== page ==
Long-time readers of this blog are probably aware that there are many ways to have FDIC coverage of more than $250,000 at one bank. However, as I described in past posts, you have to be careful. If you or your bank makes any mistakes, your money above $250,000 may not be covered. If the bank fails, that uninsured money could be lost.
After the financial crisis of 2008, the standard maximum deposit insurance amount was increased from $100,000 to $250,000. This is now permanent and applies to both banks and credit unions.
Before the insurance limit was increased, there was another important change that became permanent. That effectively eliminated the concept of qualifying beneficiaries for revocable trust accounts - commonly called payable-on-death accounts or living trust accounts. This made it easier to extend your FDIC coverage over the standard amount. Here’s how the FDIC now defines eligible beneficiaries:
To qualify as an eligible beneficiary, the beneficiary must be a living person, a charity or a non-profit organization. If a charity or non-profit organization is named as beneficiary, it must qualify as such under Internal Revenue Service (IRS) regulations.
The most important thing to note is that the beneficiary must be living. As soon as the beneficiary dies, the added coverage ends. There’s no grace period. That’s one reason you may want to use charities as beneficiaries. As I described in my post Maximizing Your FDIC Coverage with Beneficiaries, it’s easy to allocate the amounts to your beneficiaries so you can decide how much goes to the charities.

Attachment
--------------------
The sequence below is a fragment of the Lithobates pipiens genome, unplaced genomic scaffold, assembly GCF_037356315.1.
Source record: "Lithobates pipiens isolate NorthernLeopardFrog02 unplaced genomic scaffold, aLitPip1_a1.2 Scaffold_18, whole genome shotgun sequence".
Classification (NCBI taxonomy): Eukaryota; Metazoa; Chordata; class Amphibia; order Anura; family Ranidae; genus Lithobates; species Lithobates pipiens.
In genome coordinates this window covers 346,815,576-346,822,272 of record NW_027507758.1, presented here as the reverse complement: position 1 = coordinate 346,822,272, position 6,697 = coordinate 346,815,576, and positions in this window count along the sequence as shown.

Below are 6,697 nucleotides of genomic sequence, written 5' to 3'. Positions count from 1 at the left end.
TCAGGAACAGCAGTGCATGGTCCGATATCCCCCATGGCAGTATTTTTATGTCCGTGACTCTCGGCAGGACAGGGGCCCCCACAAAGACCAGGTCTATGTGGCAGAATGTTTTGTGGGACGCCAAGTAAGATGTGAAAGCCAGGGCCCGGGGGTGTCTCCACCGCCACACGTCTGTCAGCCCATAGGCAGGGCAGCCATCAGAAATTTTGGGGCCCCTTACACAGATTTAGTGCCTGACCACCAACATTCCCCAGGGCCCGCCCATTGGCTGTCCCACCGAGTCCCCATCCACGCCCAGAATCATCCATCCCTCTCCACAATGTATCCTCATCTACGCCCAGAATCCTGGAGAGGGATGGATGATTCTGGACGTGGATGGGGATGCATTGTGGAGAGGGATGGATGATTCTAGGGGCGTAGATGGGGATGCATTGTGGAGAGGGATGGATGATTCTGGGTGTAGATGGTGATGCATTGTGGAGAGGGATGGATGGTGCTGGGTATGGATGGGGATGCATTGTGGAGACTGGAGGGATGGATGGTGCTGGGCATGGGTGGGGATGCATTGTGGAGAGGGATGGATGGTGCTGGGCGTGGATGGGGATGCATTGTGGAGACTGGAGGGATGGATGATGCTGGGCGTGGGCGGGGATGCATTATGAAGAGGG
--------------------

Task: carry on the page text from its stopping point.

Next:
If you’re trying to find out how to cover your savings, you can review the details in this FDIC Comprehensive Seminar on Deposit Insurance Coverage For Bankers. Unlike the guide for consumers, this guide for bankers includes more details and examples which can be useful to ensure you understand all of the rules. The guide is dated March 23, 2011 so it includes the recent changes that have occurred in the last few years including the new higher standard coverage of $250,000.
In addition to using beneficiaries to extend your coverage, you can also use multiple account ownership categories. Four common ones include:
- Single Accounts
- Joint Accounts
- Revocable Trust Accounts (includes PODs/ITFs)
- Certain Retirement Accounts (includes IRAs)
One easy method for one person to insure $500,000 with just one beneficiary is to open both a single account and a POD account. However, this requires two accounts. One account with one POD will only insure $250,000. To show this, I used the FDIC EDIE calculator. Below is a snapshot showing the uninsured amount for one CD with a single owner and one POD:
For one person with one beneficiary to insure $500,000 at one bank, the person needs to open two accounts: a single account without a beneficiary and a revocable trust account which can be just a POD account. The person can then have $250,000 in the single account and $250,000 in the revocable trust account and be fully insured. Below is a snapshot showing the entire amount is insured:
For a couple who opens single accounts, joint accounts and revocable trust accounts, it’s easy to insure $1.5 million at one bank. I’ll let you see how this can be done by using the FDIC EDIE tool. If you can find out a way to go above $1.5 million without any additional persons for beneficiaries, please leave a comment.
NCUA coverage for credit unions is essentially equivalent to FDIC coverage. In fact, I found the NCUA Share Insurance Calculator to be very similar to the FDIC EDIE tool. If you find any differences, please leave a comment.